• Comparisons of budget to actual; and
  • Reviews of impairment analyses.

Because MRCs are subjective in nature, the author maintains that the description of the control process should be as prescriptive as possible, taking into account the specific personnel responsible for performance of the review, the level of review precision necessary to satisfy materiality criteria, the way to effectively determine if the data being used is reasonably accurate and complete, the necessary depth of knowledge of the management reviewer of the business area being reviewed and the nature of the review process, which must be well defined and documented. Risk assessments can be key in designing MRCs. For example, to the extent that the topic has a high risk of material misstatement, the MRCs should have a higher level of precision and more focus on the accuracy and completeness of the supporting data used.

The author has identified a number of problem areas common to MRCs, including inadequate definitions, questionable quality and reliability of supporting data, reviewers who do not have sufficient knowledge and experience to make informed judgment calls about the business area they are reviewing, reviews that are imprecise because they are not conducted at  a level of detail sufficient to identify potential issues, and personal bias, which is inevitable to some extent but may be mitigated by having a diverse team of reviewers with different perspectives and personal motivations. For example, personal bias may be manifested by “over emphasis on confirming information and under emphasis on disconfirming information. In other words, a reviewer can tend to see what the reviewer wants to see.”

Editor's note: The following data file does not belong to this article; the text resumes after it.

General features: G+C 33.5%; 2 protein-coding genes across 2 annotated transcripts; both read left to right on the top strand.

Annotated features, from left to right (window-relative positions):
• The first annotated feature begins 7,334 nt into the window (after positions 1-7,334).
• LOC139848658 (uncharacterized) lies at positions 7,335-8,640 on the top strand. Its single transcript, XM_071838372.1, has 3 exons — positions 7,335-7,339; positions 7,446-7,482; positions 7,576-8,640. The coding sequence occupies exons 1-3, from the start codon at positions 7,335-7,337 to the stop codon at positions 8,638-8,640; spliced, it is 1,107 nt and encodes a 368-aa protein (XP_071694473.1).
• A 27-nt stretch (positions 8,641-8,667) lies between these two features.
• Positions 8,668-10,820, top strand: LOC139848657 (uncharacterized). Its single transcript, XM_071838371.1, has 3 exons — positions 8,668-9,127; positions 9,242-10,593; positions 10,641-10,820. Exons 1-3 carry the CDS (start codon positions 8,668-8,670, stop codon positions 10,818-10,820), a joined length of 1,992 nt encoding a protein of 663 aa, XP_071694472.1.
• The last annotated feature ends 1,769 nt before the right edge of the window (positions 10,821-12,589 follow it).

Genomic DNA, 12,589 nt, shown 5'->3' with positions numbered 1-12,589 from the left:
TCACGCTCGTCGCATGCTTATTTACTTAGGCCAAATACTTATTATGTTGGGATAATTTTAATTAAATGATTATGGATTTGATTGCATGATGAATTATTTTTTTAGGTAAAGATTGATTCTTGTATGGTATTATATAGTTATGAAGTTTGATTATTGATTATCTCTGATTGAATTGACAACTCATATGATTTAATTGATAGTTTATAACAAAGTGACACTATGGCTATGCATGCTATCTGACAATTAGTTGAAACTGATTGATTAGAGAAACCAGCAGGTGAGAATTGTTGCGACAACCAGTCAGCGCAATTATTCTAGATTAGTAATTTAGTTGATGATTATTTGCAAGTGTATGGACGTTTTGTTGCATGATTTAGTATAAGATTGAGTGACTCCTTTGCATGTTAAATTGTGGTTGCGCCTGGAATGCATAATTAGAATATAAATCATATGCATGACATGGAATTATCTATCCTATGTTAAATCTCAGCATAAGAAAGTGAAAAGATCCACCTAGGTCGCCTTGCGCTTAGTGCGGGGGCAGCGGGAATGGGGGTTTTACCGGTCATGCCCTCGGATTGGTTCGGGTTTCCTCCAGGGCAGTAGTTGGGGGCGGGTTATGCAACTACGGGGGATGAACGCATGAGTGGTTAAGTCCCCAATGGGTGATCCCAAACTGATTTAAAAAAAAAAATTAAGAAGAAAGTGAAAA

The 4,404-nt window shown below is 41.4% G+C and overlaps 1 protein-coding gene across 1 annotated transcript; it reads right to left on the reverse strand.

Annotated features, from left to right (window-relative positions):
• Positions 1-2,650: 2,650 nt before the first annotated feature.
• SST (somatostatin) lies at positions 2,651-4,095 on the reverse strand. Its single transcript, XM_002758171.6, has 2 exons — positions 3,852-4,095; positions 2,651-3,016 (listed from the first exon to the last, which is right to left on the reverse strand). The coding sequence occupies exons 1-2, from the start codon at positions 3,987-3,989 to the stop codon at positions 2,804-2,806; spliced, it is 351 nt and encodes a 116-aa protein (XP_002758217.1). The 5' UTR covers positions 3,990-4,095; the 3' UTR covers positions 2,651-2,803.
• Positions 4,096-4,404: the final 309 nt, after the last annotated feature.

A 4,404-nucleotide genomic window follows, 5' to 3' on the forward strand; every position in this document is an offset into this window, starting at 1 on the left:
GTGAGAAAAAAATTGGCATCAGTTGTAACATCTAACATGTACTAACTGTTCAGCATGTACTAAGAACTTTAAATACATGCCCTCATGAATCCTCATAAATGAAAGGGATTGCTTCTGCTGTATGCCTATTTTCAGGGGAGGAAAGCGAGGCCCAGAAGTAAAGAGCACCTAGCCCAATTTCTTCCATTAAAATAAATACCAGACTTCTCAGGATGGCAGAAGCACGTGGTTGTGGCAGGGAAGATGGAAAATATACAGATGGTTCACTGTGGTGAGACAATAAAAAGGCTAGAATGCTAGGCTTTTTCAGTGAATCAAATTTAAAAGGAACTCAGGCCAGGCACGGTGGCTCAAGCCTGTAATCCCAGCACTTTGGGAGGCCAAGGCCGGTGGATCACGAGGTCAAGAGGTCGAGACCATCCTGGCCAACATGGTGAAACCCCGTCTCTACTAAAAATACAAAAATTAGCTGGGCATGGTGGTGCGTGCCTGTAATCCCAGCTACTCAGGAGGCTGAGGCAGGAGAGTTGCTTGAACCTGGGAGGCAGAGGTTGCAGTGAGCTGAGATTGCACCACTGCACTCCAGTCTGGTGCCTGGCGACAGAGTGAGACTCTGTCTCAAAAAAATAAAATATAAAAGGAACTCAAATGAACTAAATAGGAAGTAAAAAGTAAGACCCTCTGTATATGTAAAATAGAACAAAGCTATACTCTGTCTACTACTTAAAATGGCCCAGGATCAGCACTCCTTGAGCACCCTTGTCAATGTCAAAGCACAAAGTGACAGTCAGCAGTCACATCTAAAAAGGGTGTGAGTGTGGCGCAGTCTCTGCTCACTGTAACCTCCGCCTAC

In light of the controversy over the level of supporting detail that auditors and the PCAOB inspectors may now require when evaluating MRCs, the author provides some excellent examples, in his view as an auditor, of the optimal level of documentation. To illustrate, I’ve copied two of his examples below, but there are more included in the article linked above.  The example indicates the control as described, the problems with the description and how it can be improved.

“Sample of a control overview

Typical description: